We use various types of data sources like satellite, aerial and different sensors to provide a variety of data products in form of services, applications and solutions. All these leverage the competitive advantage of Cosmo-SkyMed SAR satellite constellation that provides unique operational capabilities. We have a complete portfolio of products and services among the whole value chain. We have the capability of providing services for data reception, acquisition, archiving and processing, and also supply and distributing. In addition, we have a number of value-added products and geographic information layers. With our focus on application solutions, we are concentrating on specific vertical markets and trying to enter into the operational workflow of the end users to provide a clear benefit in terms of economic value for the customer.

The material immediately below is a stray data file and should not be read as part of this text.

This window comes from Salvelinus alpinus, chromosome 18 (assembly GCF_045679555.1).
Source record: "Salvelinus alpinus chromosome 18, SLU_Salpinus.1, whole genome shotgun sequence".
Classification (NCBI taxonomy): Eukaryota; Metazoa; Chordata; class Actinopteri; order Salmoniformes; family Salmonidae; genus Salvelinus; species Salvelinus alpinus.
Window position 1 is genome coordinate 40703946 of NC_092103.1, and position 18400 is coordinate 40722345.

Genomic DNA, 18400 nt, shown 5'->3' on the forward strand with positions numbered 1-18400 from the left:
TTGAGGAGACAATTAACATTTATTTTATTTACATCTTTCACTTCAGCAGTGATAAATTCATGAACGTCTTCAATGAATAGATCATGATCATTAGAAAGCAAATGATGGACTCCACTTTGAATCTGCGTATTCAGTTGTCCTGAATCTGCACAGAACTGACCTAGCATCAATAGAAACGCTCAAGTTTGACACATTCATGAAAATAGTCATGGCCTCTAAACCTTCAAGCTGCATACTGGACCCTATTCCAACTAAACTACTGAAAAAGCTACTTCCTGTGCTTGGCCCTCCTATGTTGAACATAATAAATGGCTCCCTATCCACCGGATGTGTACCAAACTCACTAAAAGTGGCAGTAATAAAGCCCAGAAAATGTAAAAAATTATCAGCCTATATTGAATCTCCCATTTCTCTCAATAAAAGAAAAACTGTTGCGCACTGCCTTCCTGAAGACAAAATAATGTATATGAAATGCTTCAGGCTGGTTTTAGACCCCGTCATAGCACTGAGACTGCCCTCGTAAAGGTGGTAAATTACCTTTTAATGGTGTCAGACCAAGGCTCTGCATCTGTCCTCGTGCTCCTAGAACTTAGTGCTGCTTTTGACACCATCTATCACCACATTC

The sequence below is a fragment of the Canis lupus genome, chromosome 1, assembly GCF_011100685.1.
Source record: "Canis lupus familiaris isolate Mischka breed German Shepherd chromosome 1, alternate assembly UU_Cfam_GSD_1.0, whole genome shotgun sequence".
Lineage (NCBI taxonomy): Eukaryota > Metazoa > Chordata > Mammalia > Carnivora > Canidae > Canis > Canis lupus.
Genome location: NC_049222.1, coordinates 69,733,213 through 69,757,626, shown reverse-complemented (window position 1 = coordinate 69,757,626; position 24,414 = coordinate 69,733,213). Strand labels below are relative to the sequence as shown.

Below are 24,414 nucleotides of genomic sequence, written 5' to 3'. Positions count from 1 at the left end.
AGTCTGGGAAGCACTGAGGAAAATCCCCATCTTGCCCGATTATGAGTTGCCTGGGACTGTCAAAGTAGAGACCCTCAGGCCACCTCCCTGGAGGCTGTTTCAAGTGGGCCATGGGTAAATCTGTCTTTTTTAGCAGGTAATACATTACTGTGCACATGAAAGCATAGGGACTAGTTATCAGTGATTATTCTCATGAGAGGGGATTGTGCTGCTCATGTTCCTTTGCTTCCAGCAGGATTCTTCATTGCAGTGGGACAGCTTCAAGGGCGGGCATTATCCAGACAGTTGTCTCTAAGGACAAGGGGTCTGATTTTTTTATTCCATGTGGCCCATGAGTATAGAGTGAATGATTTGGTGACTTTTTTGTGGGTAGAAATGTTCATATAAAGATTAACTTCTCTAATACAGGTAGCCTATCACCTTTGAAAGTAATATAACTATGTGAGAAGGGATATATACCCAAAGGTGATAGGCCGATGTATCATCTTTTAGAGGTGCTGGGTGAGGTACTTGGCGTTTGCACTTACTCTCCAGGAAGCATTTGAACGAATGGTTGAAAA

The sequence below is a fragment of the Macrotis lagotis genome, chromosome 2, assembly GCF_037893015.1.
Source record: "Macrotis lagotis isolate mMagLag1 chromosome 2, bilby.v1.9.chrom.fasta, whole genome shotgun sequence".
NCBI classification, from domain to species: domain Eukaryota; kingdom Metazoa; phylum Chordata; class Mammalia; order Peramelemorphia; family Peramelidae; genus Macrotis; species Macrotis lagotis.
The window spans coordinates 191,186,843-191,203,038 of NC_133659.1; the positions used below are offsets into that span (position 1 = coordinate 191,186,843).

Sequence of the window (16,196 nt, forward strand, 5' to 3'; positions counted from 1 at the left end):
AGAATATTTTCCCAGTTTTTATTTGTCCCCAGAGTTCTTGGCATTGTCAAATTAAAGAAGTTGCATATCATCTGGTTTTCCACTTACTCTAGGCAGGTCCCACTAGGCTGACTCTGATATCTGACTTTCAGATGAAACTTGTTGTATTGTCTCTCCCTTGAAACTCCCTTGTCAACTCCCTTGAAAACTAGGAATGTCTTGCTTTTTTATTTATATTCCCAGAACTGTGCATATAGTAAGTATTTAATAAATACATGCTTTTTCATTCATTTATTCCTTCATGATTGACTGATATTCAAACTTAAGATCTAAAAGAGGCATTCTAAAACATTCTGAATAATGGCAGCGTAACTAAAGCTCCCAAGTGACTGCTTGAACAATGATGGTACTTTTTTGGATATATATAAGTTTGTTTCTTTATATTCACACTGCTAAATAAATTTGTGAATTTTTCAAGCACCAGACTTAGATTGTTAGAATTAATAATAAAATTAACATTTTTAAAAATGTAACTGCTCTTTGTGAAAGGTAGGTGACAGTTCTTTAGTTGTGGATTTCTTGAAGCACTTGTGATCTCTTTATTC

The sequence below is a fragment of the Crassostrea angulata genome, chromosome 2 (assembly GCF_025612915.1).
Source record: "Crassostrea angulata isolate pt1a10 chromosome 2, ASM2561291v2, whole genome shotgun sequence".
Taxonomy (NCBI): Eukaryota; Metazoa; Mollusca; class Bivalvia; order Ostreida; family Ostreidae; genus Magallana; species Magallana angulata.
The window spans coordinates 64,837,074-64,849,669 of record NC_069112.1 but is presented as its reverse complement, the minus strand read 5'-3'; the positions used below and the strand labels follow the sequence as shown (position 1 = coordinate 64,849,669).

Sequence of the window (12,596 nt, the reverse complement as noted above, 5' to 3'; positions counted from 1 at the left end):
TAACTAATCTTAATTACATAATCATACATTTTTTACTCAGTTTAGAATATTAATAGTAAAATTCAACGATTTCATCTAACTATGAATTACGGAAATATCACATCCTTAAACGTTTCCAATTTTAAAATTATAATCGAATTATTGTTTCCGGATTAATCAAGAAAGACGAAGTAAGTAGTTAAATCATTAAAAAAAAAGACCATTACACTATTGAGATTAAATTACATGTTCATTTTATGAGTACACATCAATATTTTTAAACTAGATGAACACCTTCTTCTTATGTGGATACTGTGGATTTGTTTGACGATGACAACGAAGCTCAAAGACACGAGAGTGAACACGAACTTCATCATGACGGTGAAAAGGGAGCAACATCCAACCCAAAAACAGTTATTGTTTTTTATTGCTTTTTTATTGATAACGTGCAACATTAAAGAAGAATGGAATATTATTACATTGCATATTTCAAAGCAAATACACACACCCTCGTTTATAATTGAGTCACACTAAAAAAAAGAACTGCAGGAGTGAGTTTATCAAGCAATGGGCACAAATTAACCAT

Our unique capability resides in our ability to exploit radar data into applications. We started developing products and services based on radar data in early 2000. Initially these products and services were more technically driven. Later, with the help of competitive contracts from the European Union, we developed and tested more application products with a strong involvement of the end-users. We are a leader in providing environment and maritime services within Europe as demonstrated by our role in the GMES (now Copernicus) European programme. Our Munich-based subsidiary GAF is also a great asset. It has undertaken and successfully delivered more than 200 projects for governments and investment banks such as World Bank, Inter-American Development Bank and Asian Development Bank, in more than 100 countries. For us, it is just one step further in enabling our customers to get the best out of new technologies and capabilities from geospatial information.